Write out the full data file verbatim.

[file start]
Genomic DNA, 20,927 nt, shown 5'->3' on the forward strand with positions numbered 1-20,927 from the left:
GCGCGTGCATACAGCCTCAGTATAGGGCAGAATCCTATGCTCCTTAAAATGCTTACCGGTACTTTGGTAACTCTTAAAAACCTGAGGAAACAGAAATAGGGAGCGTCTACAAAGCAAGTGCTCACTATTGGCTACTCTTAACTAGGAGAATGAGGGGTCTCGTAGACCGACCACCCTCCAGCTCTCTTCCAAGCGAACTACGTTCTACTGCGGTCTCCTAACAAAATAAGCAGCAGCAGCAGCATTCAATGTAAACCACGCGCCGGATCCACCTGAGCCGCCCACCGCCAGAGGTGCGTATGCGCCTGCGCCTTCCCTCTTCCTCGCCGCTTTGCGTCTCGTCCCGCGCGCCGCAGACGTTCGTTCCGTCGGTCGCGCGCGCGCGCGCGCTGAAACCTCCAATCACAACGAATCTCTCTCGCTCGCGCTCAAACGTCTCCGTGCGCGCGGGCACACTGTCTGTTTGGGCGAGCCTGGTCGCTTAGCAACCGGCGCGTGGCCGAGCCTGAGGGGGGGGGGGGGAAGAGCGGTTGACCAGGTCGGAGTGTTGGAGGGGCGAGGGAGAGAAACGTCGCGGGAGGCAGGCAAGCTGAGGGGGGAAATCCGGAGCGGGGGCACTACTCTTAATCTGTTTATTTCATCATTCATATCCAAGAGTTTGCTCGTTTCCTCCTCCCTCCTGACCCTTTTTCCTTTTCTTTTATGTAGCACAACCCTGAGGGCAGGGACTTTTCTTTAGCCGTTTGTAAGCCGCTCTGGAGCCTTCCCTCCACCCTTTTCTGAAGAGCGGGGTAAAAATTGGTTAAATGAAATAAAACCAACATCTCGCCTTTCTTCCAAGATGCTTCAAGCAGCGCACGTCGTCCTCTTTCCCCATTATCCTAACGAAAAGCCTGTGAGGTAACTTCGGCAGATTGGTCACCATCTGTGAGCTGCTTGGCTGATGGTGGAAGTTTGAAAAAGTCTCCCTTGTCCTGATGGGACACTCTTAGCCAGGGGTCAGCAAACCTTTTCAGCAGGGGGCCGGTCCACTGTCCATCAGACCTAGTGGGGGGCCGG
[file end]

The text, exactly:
Genomic DNA, 20,927 nt, shown 5'->3' on the forward strand with positions numbered 1-20,927 from the left:
GCGCGTGCATACAGCCTCAGTATAGGGCAGAATCCTATGCTCCTTAAAATGCTTACCGGTACTTTGGTAACTCTTAAAAACCTGAGGAAACAGAAATAGGGAGCGTCTACAAAGCAAGTGCTCACTATTGGCTACTCTTAACTAGGAGAATGAGGGGTCTCGTAGACCGACCACCCTCCAGCTCTCTTCCAAGCGAACTACGTTCTACTGCGGTCTCCTAACAAAATAAGCAGCAGCAGCAGCATTCAATGTAAACCACGCGCCGGATCCACCTGAGCCGCCCACCGCCAGAGGTGCGTATGCGCCTGCGCCTTCCCTCTTCCTCGCCGCTTTGCGTCTCGTCCCGCGCGCCGCAGACGTTCGTTCCGTCGGTCGCGCGCGCGCGCGCGCTGAAACCTCCAATCACAACGAATCTCTCTCGCTCGCGCTCAAACGTCTCCGTGCGCGCGGGCACACTGTCTGTTTGGGCGAGCCTGGTCGCTTAGCAACCGGCGCGTGGCCGAGCCTGAGGGGGGGGGGGGGAAGAGCGGTTGACCAGGTCGGAGTGTTGGAGGGGCGAGGGAGAGAAACGTCGCGGGAGGCAGGCAAGCTGAGGGGGGAAATCCGGAGCGGGGGCACTACTCTTAATCTGTTTATTTCATCATTCATATCCAAGAGTTTGCTCGTTTCCTCCTCCCTCCTGACCCTTTTTCCTTTTCTTTTATGTAGCACAACCCTGAGGGCAGGGACTTTTCTTTAGCCGTTTGTAAGCCGCTCTGGAGCCTTCCCTCCACCCTTTTCTGAAGAGCGGGGTAAAAATTGGTTAAATGAAATAAAACCAACATCTCGCCTTTCTTCCAAGATGCTTCAAGCAGCGCACGTCGTCCTCTTTCCCCATTATCCTAACGAAAAGCCTGTGAGGTAACTTCGGCAGATTGGTCACCATCTGTGAGCTGCTTGGCTGATGGTGGAAGTTTGAAAAAGTCTCCCTTGTCCTGATGGGACACTCTTAGCCAGGGGTCAGCAAACCTTTTCAGCAGGGGGCCGGTCCACTGTCCATCAGACCTAGTGGGGGGCCGG